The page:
The R-Drive Personality system is based on the idea that genetics and environment result in distinct motivation drives that essentially define individual personality. Person A had a very artistic father (and other relatives) and that's a big part of why they are artistic (genetic). Person B had a really bad experience taking risks as a child which caused them to become very cautious (environmental). Naturally, most people's personalities / reward drives will reflect an interactive mix of both genetic and environmental influences.
It is important to note that these motivation drives are influenced by individual subjective perception of rewards. A person, because of genetics and/or environment, perceives certain behaviors to be rewarding (even if in the long term and/or short term, they may not be). The person with an eating disorder or drinking problem or penchant to package bad mortgages and sell them as good mortgages to retirement fund managers (wiping out people's nest eggs) perceives rewards from their behavior and that is why they continue to engage in it.
What makes you who you are (what careers you may prefer, friends you might get along better with, romantic partners you might be more suited to, positive and negative personal characteristics and life outcomes) is highly influenced by your perceptions of what is rewarding. People with more accurate/correct perceptions of what's actually rewarding (to themselves and others) will be more likely to live happier/healthier lives and have a more positive effect on others.
Of course you can also have a reward profile that yields a happy life for you but misery for anyone around you, or misery for people you have an effect on but are not personally involved with (like a chemical company worker who plays a part in toxic pollution). You may be happy (knowingly or unknowingly) with friends or a spouse like the aforementioned. On a micro / short sighted level you might not see anything wrong with that kind of life choice, but on a macro level you are contributing to real suffering in the world. You are objectively a potentially negative value human being. The basic definition of that being someone whose total sum effect on the world is more negative than positive (lowering the overall quality of life). Positive value human beings naturally have the opposite effect.
The recent economic turmoil and Wall Street protests emphasize systemic problems with how the current status quo doles out rewards. Increasing rewards to a small percentage of the population has not resulted in a better world. In fact, historically it's predictive of economic depressions, increased human suffering.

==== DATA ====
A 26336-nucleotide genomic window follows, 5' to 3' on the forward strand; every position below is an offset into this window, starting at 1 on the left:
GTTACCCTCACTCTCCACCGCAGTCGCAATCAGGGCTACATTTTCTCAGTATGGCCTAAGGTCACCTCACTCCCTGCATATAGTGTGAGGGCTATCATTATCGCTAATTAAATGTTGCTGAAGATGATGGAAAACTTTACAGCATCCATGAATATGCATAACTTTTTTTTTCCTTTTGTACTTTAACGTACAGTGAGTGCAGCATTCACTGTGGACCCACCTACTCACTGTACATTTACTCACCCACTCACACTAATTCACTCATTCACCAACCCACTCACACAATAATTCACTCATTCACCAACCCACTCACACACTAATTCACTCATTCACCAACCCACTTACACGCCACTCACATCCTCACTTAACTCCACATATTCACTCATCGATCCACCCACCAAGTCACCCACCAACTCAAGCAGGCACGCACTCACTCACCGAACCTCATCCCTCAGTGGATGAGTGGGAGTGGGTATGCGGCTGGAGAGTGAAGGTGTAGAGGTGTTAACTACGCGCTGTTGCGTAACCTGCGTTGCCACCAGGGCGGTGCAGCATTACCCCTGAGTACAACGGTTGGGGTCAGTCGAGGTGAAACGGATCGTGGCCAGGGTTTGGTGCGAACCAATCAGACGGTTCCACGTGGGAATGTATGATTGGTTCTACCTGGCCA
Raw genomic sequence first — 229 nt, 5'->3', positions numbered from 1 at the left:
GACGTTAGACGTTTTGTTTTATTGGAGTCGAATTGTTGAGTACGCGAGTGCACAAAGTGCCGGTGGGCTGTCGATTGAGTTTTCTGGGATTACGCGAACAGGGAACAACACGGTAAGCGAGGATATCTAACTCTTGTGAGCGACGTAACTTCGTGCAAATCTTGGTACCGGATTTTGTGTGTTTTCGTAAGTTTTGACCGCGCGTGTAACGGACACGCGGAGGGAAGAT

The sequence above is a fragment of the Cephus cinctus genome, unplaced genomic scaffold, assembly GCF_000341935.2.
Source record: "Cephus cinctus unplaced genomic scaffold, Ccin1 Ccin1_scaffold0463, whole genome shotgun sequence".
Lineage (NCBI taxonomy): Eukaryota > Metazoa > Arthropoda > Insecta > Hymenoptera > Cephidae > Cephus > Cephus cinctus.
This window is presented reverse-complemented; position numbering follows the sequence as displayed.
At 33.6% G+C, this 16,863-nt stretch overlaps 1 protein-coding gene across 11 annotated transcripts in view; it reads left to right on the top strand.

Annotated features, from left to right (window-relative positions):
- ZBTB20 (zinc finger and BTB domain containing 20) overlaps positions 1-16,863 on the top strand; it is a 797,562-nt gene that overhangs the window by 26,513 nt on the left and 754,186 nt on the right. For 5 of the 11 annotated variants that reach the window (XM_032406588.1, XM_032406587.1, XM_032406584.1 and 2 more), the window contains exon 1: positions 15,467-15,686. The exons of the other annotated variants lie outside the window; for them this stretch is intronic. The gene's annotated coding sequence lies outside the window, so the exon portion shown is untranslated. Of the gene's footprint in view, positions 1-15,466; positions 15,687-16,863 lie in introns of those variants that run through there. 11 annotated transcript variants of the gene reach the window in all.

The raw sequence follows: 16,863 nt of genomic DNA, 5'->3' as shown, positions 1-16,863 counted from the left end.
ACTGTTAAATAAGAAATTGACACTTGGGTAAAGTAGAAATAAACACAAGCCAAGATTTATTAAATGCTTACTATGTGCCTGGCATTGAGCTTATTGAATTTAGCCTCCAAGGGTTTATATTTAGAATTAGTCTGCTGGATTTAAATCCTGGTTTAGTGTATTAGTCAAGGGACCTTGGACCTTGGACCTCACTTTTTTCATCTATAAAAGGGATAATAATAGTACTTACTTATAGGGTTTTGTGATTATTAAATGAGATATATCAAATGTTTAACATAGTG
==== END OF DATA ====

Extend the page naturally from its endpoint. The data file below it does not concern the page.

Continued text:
How to change that when that small percentage disproportionately runs things even in the most democratic countries is the salient question of the moment. The biggest problem facing the world presently could be a preponderance of negative value human beings in positions of power. The fact that people that value power and prestige self rate more often as having little regard for others suggests inherent problems in A. individuals who pursue positions of power B. societies with large power imbalances. That it might be in our genetic nature to engage in this hierarchical divisive behavior does not justify it, just as a person's natural instinct for revenge (or rape or murder) doesn't justify their acting on it, especially when that behavior has led to the collapse of cultures.
In any case, because perceptions are so prone to subjectivity and inaccuracy, I think it's important for people to be aware of what rewards they (and others) associate with happiness, to be able to think about them, to discuss them, call people out on them, and be able to consider whether they want to continue following their current reward preference profile or adopt a different one, whether the people in their lives (or the candidates they vote for) have reward preferences profiles that are beneficial or toxic to them, beneficial or toxic to the world.
What I aim to do with this personality system is to put a language to all shared reward drives that exist which are meaningful in their effect on individuals and the world and sufficiently statistically independent of each other - i.e. there is no point in adding an additional reward drive to this test when a current one (or combination of current ones) sufficiently explains it. And so here is the first version of the test...